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It was the best of times, it was the worst of times. April closed as the best month for the US stock market since the V-shaped recovery that followed the Black Monday stock market crash of 1987. April also delivered the deepest, broadest economic collapse of any month in history.
Four years after the following lead-in article to my Epocalypse series was written, it is coming true before your eyes. Some of it came true right after it was written. Most is happening now. You can see the events it describes overtaking us in all the ways it laid out, and you can go back […]
Who says there is no recession anywhere in sight? It depends on where you are looking. In short, manufacturing remains in recession; corporate profits remain in recession; freight remains deep in recession; Carmageddon remains in recession; and the Retail Apocalypse remains a recession for brick-and-mortar stores, while employment — the last holdout — is now […]
The best time to size up the collapse in housing that I called almost two years ago will be when it is over — so we can visualize its full extent. Since it is now over by some measures, though not by others, this might be as good as we get for awhile as a […]
Since hindsight is 2020, I thought it might be useful now that we are far past the time in 2018 when I called the fall of the US housing market to assess where its journey went during the year and a half that has gone by before I venture a housing market prediction for 2020.
Consider this a travelogue in pictures (graphs and charts really) that presents a rather striking and comprehensive image of a nation journeying into recession. Our decline is steeper now than it was even in my retelling of economic turns during the summer and early fall.
The leaves are turning quickly now, and so is housing … down … like autumn’s leaves. Earlier this month, I wrote of how housing sales had started to float upward against my call for a long housing decline more than a year prior, but that turned out to be a mere swirl in the wind:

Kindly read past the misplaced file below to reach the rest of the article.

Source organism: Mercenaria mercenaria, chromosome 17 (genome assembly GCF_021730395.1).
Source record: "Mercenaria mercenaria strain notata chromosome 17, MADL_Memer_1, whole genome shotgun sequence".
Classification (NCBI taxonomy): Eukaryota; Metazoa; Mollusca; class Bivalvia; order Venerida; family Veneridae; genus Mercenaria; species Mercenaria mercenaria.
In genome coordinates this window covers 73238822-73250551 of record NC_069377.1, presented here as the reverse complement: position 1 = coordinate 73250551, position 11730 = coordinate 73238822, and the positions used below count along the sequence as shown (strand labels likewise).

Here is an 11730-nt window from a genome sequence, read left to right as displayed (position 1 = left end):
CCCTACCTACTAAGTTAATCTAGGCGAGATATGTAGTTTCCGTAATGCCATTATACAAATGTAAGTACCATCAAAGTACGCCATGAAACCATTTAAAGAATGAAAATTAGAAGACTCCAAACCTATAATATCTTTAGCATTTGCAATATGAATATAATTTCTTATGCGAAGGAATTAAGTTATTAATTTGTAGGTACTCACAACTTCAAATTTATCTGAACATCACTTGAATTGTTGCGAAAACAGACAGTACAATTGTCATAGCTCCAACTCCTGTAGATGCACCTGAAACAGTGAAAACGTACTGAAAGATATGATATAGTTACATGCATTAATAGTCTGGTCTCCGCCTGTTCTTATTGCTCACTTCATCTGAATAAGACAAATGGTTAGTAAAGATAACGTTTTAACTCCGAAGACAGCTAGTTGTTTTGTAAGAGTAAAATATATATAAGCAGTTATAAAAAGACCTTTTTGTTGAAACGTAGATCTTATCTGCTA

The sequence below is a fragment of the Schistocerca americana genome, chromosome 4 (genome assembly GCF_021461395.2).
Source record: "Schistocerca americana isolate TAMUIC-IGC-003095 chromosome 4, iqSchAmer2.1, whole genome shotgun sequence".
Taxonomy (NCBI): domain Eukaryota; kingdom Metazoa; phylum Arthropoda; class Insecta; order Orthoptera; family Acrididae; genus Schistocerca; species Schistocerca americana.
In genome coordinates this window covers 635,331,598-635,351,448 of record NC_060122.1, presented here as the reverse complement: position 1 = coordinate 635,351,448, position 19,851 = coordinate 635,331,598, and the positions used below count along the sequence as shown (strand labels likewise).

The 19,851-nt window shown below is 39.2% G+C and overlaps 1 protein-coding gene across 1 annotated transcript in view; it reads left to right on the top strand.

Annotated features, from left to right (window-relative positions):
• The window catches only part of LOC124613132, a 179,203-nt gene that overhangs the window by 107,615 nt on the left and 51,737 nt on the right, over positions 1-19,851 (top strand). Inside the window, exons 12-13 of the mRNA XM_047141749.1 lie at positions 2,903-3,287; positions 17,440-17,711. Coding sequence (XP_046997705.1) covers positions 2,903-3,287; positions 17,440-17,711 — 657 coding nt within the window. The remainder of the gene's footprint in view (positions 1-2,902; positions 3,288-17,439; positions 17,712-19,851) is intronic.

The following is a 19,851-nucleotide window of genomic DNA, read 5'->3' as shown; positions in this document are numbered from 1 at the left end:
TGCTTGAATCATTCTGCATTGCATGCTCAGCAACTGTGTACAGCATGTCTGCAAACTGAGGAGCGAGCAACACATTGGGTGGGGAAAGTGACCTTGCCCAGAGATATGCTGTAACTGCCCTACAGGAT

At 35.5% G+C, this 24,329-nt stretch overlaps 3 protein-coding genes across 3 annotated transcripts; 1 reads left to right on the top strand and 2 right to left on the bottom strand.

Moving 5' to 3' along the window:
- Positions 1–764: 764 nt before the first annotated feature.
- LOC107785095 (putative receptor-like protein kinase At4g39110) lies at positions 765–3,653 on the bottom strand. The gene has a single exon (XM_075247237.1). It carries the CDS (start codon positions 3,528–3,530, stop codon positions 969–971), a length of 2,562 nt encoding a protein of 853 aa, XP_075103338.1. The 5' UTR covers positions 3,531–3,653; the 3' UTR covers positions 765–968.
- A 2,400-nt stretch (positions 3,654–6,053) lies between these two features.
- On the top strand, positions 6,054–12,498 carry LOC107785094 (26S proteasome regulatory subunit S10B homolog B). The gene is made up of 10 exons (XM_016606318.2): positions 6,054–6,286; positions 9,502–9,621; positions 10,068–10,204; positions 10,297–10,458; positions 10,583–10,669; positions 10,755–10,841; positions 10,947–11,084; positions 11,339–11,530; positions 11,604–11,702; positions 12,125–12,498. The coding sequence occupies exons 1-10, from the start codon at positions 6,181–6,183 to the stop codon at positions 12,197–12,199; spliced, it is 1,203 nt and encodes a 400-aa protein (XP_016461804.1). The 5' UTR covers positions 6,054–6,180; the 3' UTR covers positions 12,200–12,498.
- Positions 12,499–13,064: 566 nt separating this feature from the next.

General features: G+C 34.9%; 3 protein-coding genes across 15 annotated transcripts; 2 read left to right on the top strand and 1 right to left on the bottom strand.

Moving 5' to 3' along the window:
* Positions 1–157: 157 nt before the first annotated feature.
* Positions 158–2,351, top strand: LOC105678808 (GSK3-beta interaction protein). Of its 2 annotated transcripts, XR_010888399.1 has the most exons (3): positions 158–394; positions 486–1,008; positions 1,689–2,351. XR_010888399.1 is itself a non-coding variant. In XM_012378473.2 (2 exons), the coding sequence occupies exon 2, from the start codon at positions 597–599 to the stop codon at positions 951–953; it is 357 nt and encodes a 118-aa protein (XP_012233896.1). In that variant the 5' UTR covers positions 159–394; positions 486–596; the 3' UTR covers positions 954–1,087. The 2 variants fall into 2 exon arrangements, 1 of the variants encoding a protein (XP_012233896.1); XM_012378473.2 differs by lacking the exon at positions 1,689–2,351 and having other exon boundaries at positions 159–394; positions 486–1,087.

“Show me the data,” demand those who cannot see a recession forming all around them and who keep parroting what they are told about the economy being strong because it is what they want to believe; yet, the data look like an endless march through a long summer down the road to recession.
Pretty good if you ask me. Most economic indicators this year have moved relentlessly in the direction of recession, and now the Cass Freight Index is saying a US recession may start in the 3rd quarter, fitting up nicely to my prediction that we would be entering recession this summer.
A journey in photos and facts to compare the present Great Recession with the past Great Depression to gain perspective on where we might be headed.
News of significant recessionary drops in the US became as relentless this past week as the ping, ping, pang of drips from a leaking ceiling hitting pans in the New York Stock Exchange. I’ve been saying you would hear the sounds of recession everywhere as soon as the second-quarter earnings reporting season began this summer. […]
First, a decline in manufacturing, and then a slump in service industries, now a broad-spectrum inversion of the yield curve hitting its most critical metric this week, unemployment finally starting to rise again, a one-year relentless housing decline across most of the nation and the world, carmageddon pressing car dealers to offer big incentives once […]
These are not the tiny champagne bubbles Don Ho used to sing about, but those greenish-gray floats of foam that pile up against harbor docks where the churn of the waves meets the oil spittle of boat motors. They are the economic froth that has piled up around us and is now beginning to fizzle. […]